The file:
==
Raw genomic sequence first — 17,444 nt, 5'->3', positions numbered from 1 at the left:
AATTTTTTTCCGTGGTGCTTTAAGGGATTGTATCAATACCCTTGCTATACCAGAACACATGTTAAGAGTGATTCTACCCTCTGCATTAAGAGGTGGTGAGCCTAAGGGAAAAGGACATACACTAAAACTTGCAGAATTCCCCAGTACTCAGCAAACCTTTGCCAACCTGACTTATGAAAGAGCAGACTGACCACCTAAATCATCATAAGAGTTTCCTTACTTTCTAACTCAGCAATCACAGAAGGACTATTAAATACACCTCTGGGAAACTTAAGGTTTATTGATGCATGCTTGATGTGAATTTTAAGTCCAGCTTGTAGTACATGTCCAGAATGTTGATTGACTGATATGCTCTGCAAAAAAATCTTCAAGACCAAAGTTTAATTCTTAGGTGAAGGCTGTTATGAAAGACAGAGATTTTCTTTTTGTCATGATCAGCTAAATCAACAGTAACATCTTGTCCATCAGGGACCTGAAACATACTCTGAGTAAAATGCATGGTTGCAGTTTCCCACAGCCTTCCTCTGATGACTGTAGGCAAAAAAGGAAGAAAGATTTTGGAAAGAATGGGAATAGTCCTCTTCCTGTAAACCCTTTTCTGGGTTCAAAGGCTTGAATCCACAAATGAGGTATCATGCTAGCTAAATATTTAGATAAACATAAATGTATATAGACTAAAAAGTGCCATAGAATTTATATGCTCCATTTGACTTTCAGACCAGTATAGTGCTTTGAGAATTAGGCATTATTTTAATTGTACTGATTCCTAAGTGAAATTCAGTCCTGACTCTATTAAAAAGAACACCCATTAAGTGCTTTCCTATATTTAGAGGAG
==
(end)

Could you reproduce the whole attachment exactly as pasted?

Raw genomic sequence first — 17,444 nt, 5'->3', positions numbered from 1 at the left:
AATTTTTTTCCGTGGTGCTTTAAGGGATTGTATCAATACCCTTGCTATACCAGAACACATGTTAAGAGTGATTCTACCCTCTGCATTAAGAGGTGGTGAGCCTAAGGGAAAAGGACATACACTAAAACTTGCAGAATTCCCCAGTACTCAGCAAACCTTTGCCAACCTGACTTATGAAAGAGCAGACTGACCACCTAAATCATCATAAGAGTTTCCTTACTTTCTAACTCAGCAATCACAGAAGGACTATTAAATACACCTCTGGGAAACTTAAGGTTTATTGATGCATGCTTGATGTGAATTTTAAGTCCAGCTTGTAGTACATGTCCAGAATGTTGATTGACTGATATGCTCTGCAAAAAAATCTTCAAGACCAAAGTTTAATTCTTAGGTGAAGGCTGTTATGAAAGACAGAGATTTTCTTTTTGTCATGATCAGCTAAATCAACAGTAACATCTTGTCCATCAGGGACCTGAAACATACTCTGAGTAAAATGCATGGTTGCAGTTTCCCACAGCCTTCCTCTGATGACTGTAGGCAAAAAAGGAAGAAAGATTTTGGAAAGAATGGGAATAGTCCTCTTCCTGTAAACCCTTTTCTGGGTTCAAAGGCTTGAATCCACAAATGAGGTATCATGCTAGCTAAATATTTAGATAAACATAAATGTATATAGACTAAAAAGTGCCATAGAATTTATATGCTCCATTTGACTTTCAGACCAGTATAGTGCTTTGAGAATTAGGCATTATTTTAATTGTACTGATTCCTAAGTGAAATTCAGTCCTGACTCTATTAAAAAGAACACCCATTAAGTGCTTTCCTATATTTAGAGGAG